Isn’t that crazy, Brittany?! I was surprised to learn that too. It makes perfect sense though, since it adds to security and curb appeal. Check out my long winded comment to Stacy, here in the comment section! Who knows what the future us for us, ha! :) Right now, we’re very happy here and all of these projects are super exciting. I just love the opportunity to be creative on a daily basis. At this stage in our life, I have a hard time envisioning us “settled for good”. lol! xo

  • Reply
    Danna
    February 21, 2020 at 8:41 am

    Sarah, this post is such a good one! So good, I am making my husband read it! Ha! Our youngest is a senior and we are looking at selling our house in a year. We bought our house new 18 1/2 years ago. It’s hard to know exactly where to put your time, effort and mostly money into the house to sell if you are not in the real estate or design industry. This helps solidify our needs to really sit down and make a list and plan.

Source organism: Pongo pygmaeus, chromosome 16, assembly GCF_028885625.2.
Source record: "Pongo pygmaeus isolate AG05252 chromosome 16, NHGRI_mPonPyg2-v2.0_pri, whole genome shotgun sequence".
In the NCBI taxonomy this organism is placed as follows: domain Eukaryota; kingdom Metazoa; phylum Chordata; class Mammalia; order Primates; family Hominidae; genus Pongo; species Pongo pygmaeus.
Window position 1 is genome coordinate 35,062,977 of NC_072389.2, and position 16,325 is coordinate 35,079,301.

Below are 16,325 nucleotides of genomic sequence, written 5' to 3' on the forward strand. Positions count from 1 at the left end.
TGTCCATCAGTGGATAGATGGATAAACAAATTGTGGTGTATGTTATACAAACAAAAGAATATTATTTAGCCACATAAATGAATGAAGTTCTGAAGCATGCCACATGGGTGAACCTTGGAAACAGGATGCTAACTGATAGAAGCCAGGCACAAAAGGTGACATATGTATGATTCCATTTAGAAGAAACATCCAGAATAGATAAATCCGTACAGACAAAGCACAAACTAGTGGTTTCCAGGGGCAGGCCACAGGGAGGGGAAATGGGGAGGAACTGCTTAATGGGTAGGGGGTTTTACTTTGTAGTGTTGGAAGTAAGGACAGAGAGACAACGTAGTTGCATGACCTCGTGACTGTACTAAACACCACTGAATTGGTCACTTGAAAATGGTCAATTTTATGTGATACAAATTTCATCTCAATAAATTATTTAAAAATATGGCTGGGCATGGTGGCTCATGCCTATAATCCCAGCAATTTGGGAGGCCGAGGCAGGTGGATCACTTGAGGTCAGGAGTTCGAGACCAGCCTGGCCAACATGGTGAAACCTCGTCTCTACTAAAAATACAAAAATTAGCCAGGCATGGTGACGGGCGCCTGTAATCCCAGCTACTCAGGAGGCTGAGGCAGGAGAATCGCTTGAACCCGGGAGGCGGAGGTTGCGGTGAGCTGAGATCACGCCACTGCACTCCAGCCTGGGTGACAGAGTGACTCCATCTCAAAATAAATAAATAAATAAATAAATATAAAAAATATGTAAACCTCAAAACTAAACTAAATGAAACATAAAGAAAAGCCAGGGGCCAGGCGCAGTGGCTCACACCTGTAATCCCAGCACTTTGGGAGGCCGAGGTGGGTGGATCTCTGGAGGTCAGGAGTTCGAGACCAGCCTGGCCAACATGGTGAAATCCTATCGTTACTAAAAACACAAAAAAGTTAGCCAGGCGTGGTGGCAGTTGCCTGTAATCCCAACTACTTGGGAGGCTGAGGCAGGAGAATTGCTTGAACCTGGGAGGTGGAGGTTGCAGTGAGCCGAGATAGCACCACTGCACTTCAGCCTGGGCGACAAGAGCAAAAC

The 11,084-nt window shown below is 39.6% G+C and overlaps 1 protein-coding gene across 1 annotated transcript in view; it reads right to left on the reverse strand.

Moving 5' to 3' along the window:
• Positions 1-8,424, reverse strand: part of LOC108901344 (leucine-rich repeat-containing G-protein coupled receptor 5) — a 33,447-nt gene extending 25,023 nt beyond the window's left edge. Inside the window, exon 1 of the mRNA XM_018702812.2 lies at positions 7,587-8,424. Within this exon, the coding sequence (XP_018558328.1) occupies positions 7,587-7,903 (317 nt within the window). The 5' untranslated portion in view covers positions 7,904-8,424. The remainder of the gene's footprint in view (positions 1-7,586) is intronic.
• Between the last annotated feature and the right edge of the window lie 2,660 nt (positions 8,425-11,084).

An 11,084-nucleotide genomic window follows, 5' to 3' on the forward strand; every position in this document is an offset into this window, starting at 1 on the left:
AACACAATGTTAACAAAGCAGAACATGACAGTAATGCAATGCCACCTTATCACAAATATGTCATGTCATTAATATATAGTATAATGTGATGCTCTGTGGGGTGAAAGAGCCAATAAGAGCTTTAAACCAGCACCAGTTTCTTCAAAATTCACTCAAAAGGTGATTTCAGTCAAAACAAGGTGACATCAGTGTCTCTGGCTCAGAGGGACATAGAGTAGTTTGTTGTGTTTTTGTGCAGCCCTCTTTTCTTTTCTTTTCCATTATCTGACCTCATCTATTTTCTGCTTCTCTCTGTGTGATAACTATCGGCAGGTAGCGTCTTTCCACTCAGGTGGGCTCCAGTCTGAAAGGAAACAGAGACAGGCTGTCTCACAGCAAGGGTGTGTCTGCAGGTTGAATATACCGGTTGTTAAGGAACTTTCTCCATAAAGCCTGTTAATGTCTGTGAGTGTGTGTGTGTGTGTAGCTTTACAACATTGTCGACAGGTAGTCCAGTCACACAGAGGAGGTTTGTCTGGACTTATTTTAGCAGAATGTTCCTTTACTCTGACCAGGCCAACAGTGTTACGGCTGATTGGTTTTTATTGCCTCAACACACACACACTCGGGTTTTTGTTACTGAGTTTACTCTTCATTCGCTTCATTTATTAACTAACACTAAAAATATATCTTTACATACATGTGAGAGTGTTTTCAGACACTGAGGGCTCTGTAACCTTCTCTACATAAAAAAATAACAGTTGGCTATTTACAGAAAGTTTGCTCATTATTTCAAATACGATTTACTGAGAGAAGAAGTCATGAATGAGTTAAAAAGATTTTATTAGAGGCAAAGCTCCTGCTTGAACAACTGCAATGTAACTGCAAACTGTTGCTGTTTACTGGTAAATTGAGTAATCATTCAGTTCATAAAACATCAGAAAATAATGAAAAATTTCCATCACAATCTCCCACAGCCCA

The hardest one for me to swallow is replacing windows. We had a Pella rep come out years ago and it blew us away at the cost of replacing them. Our kid’s bathroom needs to be gutted and everything replaced. It’s been a good one but it is really showing wear. A new front door for us would be good for curb appeal. Yours is so nice! We do need to up our home tech game! The nest thermostats have been on my list for some time.
    Again, such good post on what updates bring value to your home! Thank you.

    • Reply
      Sarah
      February 21, 2020 at 8:51 am